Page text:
1. Potera, Carol


And breastfeeding, parents' confidence in newborn care improve.


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New mothers and their infants are generally discharged from the hospital two to three days after delivery. Follow-up office appointments are scheduled to check the health of both babies and mothers, but many mothers don't make the appointments. According to a new study, however, home nursing visits within two days of discharge prove as safe and effective as office-based care for well-baby and postpartum check-ups and may be a practical way to ensure maternal and infant health after discharge.

Figure. Barbara Stew... - Click to enlarge in new windowFigure. Barbara Stewart, a nurse with the Nurses for Newborns program, examines baby Keshawn Vaughn during a home visit. Photo by Dana Johnson / Vanderbilt University Medical Center.

Researchers assigned 1,154 new mothers who intended to breastfeed their babies either to receive a home nursing visit within 48 hours of discharge or to make a timely office visit. They then surveyed participants by telephone at two weeks, two months, and six months after release from the hospital. Overall, both groups had similar rates of hospital readmission and ED visits. Mothers who were visited by nurses at home were more likely to breastfeed, and they felt more confident about their parenting skills than those seen at physicians' offices.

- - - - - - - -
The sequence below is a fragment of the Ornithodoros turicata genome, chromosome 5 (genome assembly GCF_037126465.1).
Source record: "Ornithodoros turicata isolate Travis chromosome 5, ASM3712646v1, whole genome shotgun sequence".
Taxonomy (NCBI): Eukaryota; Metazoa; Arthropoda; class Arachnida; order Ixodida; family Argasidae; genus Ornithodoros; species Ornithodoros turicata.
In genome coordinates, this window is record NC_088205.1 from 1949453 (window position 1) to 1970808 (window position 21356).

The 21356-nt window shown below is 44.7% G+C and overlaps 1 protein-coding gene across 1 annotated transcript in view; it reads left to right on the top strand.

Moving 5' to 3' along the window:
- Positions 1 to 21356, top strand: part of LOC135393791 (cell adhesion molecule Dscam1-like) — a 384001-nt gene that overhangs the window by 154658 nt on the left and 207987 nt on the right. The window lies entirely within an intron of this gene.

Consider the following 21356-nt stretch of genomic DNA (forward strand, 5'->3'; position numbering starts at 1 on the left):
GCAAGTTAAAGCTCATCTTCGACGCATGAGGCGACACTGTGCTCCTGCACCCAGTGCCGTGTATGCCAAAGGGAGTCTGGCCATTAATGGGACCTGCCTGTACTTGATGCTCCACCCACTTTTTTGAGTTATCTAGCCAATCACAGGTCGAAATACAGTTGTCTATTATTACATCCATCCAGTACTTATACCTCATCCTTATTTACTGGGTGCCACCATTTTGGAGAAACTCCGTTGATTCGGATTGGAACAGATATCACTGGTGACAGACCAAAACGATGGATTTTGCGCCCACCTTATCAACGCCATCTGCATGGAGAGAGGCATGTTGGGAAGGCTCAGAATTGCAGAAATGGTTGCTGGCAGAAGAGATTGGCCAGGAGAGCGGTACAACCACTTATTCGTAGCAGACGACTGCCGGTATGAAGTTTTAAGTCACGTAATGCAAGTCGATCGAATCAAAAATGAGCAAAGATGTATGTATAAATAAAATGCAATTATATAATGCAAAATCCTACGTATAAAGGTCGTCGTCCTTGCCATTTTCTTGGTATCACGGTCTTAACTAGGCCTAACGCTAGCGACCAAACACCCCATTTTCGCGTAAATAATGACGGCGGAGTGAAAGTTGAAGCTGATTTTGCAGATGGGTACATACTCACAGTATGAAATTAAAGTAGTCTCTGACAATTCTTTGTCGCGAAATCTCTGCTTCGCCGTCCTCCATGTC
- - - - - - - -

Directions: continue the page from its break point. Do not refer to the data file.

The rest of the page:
Home visits took about an hour on average and were performed by nurses with an average of 21 years' experience in maternal-child health. Infants were checked for newborn jaundice with a transcutaneous bilirubin meter, and the nurses drew blood if necessary. Nurses helped mothers with breastfeeding concerns and advised them about safe infant sleeping and feeding habits, as well as the nutritional and exercise needs of new mothers. They conducted psychosocial assessments and, according to study leader Ian Paul (responding in an e-mail to AJN), made referrals to community-based programs when indicated.


Home newborn visits are an alternative that can bridge the gap between nursery care and primary care, especially in areas where access to timely postdischarge care is limited. "Many health care providers are not aware that this service is available," said Paul. "Our paper supports home visits as a good model of care."-Carol Potera




Paul IM, et al. Arch Pediatr Adolesc Med. 2011 Nov 7, [Epub ahead of print].